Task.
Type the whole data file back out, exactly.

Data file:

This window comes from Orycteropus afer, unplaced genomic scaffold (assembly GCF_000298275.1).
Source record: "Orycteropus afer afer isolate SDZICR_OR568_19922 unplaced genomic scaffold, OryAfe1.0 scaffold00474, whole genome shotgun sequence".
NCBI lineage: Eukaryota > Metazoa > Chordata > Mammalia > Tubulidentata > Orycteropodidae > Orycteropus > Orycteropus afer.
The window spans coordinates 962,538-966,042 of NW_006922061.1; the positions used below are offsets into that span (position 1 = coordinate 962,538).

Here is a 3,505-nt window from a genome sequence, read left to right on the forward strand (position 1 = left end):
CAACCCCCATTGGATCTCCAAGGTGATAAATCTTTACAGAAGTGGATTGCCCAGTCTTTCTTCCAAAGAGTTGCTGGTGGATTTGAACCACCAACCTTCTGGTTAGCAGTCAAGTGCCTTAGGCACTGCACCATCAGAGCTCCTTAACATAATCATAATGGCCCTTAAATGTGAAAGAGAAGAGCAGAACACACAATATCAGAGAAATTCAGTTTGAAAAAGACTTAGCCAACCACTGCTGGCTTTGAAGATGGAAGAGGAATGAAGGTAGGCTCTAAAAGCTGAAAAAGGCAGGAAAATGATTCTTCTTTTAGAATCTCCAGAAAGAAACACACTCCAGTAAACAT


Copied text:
This window comes from Orycteropus afer, unplaced genomic scaffold (assembly GCF_000298275.1).
Source record: "Orycteropus afer afer isolate SDZICR_OR568_19922 unplaced genomic scaffold, OryAfe1.0 scaffold00474, whole genome shotgun sequence".
NCBI lineage: Eukaryota > Metazoa > Chordata > Mammalia > Tubulidentata > Orycteropodidae > Orycteropus > Orycteropus afer.
The window spans coordinates 962,538-966,042 of NW_006922061.1; the positions used below are offsets into that span (position 1 = coordinate 962,538).

Here is a 3,505-nt window from a genome sequence, read left to right on the forward strand (position 1 = left end):
CAACCCCCATTGGATCTCCAAGGTGATAAATCTTTACAGAAGTGGATTGCCCAGTCTTTCTTCCAAAGAGTTGCTGGTGGATTTGAACCACCAACCTTCTGGTTAGCAGTCAAGTGCCTTAGGCACTGCACCATCAGAGCTCCTTAACATAATCATAATGGCCCTTAAATGTGAAAGAGAAGAGCAGAACACACAATATCAGAGAAATTCAGTTTGAAAAAGACTTAGCCAACCACTGCTGGCTTTGAAGATGGAAGAGGAATGAAGGTAGGCTCTAAAAGCTGAAAAAGGCAGGAAAATGATTCTTCTTTTAGAATCTCCAGAAAGAAACACACTCCAGTAAACAT